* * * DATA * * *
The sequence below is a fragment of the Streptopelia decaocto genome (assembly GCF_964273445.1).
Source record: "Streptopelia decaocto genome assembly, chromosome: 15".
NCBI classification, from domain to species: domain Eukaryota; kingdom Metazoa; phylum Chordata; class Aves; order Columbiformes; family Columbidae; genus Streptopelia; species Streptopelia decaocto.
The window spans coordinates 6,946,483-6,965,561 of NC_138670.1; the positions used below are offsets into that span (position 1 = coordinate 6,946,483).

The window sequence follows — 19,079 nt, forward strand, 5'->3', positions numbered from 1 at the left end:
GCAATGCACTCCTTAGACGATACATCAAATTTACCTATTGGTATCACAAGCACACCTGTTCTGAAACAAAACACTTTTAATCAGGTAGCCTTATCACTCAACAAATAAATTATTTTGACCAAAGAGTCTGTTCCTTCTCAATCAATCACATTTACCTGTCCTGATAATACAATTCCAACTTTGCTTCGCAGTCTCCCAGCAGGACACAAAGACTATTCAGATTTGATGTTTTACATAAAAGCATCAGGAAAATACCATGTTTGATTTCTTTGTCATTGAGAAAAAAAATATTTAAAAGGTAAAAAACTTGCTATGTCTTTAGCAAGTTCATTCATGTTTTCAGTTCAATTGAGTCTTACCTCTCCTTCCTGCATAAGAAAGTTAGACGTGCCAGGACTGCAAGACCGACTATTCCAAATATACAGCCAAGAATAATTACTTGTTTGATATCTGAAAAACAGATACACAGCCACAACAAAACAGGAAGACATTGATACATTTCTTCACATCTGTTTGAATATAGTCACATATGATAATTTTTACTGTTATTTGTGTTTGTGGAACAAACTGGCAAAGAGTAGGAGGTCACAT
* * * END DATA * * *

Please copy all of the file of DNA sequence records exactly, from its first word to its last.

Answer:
The sequence below is a fragment of the Streptopelia decaocto genome (assembly GCF_964273445.1).
Source record: "Streptopelia decaocto genome assembly, chromosome: 15".
NCBI classification, from domain to species: domain Eukaryota; kingdom Metazoa; phylum Chordata; class Aves; order Columbiformes; family Columbidae; genus Streptopelia; species Streptopelia decaocto.
The window spans coordinates 6,946,483-6,965,561 of NC_138670.1; the positions used below are offsets into that span (position 1 = coordinate 6,946,483).

The window sequence follows — 19,079 nt, forward strand, 5'->3', positions numbered from 1 at the left end:
GCAATGCACTCCTTAGACGATACATCAAATTTACCTATTGGTATCACAAGCACACCTGTTCTGAAACAAAACACTTTTAATCAGGTAGCCTTATCACTCAACAAATAAATTATTTTGACCAAAGAGTCTGTTCCTTCTCAATCAATCACATTTACCTGTCCTGATAATACAATTCCAACTTTGCTTCGCAGTCTCCCAGCAGGACACAAAGACTATTCAGATTTGATGTTTTACATAAAAGCATCAGGAAAATACCATGTTTGATTTCTTTGTCATTGAGAAAAAAAATATTTAAAAGGTAAAAAACTTGCTATGTCTTTAGCAAGTTCATTCATGTTTTCAGTTCAATTGAGTCTTACCTCTCCTTCCTGCATAAGAAAGTTAGACGTGCCAGGACTGCAAGACCGACTATTCCAAATATACAGCCAAGAATAATTACTTGTTTGATATCTGAAAAACAGATACACAGCCACAACAAAACAGGAAGACATTGATACATTTCTTCACATCTGTTTGAATATAGTCACATATGATAATTTTTACTGTTATTTGTGTTTGTGGAACAAACTGGCAAAGAGTAGGAGGTCACAT